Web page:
The role of palliative nursing care in spinal injury and disabilities

Ms. Mamta Parihar, Jodhpur

A jeweller can understand the true value of gold while a palliative care nurse can understand the true value of a person’s life!

Receiving the diagnosis of a life-threatening condition, most often leaves the patient and their family devastated. Palliative care is not only about relieving pain, reducing distressing symptoms and improving the quality of life of such patients, but it also helps support patients and their families to find peace amid all this chaos. Nurses play an integral part of the interdisciplinary palliative care teams as they are equipped with the skills and competencies to perform a wide variety of roles towards providing quality palliative and end-of-life care to patients from different healthcare settings. These nurses amalgamate evidence-based science, their interpersonal skills along with therapeutic use of themselves to provide optimum care for their patients.

Spinal injury is an injury to the spinal cord that results in temporary or permanent changes in the spinal cord’s normal motor, sensory, or autonomic function. People who sustain a spinal cord injury often have permanent and profound neurologic deficits and accompanying disabilities. This makes them vulnerable to several health conditions, especially obesity, skin infections, and systemic organs failure. One of the most prevalent needs of these patients is to return to a near-to-normal life in all aspects. Rehabilitation activities help patients to regain their health and confidence in their abilities. Successful reintegration into the society is facilitated by reducing the disabled person’s dependence on the medical system and redirecting them back to their families and support systems, and by addressing their vocational and social issues.

The care of patients with spinal injury depends upon the individual’s need and severity of the disease progression. Palliative care nurses should acknowledge and address these issues beginning with a patient’s in-depth assessment up until their complete evaluation. It is also important to remember that in palliative care nursing, attention must be directed towards understanding a patient’s unspoken or non-verbal communication, in addition to listening to their verbal communication.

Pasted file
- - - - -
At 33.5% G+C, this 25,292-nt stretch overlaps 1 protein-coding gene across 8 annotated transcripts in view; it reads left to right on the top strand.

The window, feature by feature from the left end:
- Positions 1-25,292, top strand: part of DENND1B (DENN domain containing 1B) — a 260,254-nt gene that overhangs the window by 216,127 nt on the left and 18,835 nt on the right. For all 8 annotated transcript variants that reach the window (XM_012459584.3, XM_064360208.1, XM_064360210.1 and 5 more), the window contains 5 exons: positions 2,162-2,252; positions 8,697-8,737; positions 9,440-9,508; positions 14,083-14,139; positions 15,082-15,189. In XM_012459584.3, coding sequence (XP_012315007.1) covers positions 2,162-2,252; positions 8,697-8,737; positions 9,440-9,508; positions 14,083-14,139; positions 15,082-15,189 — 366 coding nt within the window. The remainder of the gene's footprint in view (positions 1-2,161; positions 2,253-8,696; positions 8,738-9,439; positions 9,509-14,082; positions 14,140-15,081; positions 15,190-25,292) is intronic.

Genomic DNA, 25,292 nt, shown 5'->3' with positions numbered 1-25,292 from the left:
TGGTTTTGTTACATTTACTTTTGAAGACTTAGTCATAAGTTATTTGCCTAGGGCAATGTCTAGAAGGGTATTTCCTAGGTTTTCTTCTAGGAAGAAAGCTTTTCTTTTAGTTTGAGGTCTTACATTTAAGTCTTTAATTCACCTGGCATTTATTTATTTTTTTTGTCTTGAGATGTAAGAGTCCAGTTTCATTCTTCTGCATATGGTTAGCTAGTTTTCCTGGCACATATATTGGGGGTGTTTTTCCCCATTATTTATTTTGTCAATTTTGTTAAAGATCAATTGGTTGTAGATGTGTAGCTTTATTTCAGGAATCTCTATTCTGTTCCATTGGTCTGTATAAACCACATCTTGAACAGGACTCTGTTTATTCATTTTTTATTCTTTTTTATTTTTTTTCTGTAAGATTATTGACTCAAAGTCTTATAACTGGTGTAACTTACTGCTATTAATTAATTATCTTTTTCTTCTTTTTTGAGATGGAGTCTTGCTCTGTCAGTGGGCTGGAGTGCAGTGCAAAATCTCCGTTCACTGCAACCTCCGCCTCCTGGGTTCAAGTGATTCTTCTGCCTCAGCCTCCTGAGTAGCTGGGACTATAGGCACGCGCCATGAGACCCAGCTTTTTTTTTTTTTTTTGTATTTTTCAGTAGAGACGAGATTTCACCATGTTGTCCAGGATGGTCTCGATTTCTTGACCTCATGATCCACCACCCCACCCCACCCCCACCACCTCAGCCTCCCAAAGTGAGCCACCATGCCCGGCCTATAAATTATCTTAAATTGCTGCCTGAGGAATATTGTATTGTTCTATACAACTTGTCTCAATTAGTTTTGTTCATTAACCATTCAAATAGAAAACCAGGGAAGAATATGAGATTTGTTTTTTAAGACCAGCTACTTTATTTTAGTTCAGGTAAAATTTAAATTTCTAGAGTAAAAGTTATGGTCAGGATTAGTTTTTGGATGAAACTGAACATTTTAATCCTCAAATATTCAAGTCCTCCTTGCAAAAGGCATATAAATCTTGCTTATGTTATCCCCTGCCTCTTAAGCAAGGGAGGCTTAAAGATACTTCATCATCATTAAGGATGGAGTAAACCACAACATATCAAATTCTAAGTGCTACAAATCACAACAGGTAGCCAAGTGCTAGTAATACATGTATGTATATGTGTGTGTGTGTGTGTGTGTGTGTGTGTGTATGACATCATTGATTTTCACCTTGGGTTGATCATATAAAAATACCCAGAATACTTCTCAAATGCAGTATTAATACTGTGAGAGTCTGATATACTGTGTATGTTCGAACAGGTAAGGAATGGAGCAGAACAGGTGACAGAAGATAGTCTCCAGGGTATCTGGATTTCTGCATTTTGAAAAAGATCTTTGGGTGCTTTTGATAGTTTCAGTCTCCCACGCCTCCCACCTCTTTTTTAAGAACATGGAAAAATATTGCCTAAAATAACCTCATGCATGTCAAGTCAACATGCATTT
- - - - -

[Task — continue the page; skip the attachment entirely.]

The role of palliative care nursing for a patient with spinal injury and disability is accentuated in the below case scenario

Mr. Asif (name changed), a young 22-year-old adult, met us after a year of experiencing shooting pain in his back which got worse when he walked or stood up. It was then that he visited our hospital and got admitted to the neurosurgical ward in September this year. Post evaluation, he was diagnosed with an intradural extramedullary spinal tumor and was scheduled for surgery for his D11– L4 Laminectomy. Though Mr. Asif was stable post-surgery he was unable to walk or stand without assistance, and complained of pain at the operated site along with bowel and bladder incontinence. 

The sudden turn of events in Asif’s life had left him feeling miserable as he was a young adult who was now dependent on others for his activities of daily living (ADL) such as bathing, dressing, eating, eliminating, walking, etc. We nurses, noticed his distress and assisted him to take a bath, eat and get dressed, hoping that this would make him feel less dependent on his caregivers. We strived to provide comprehensive care to Asif by practicing the principles of palliative care and also tried to facilitate his active participation as much as his situation allowed him to do so. We sensitised and then taught his family about the need and importance of giving Asif regular massages and changing his position frequently to prevent bedsores. Additionally, our team of nurses explored various recreational options that would help Asif pursue his hobbies (eg. drawing, writing, singing, reading), as we were aware of improved recovery rates among those who responded to simulations.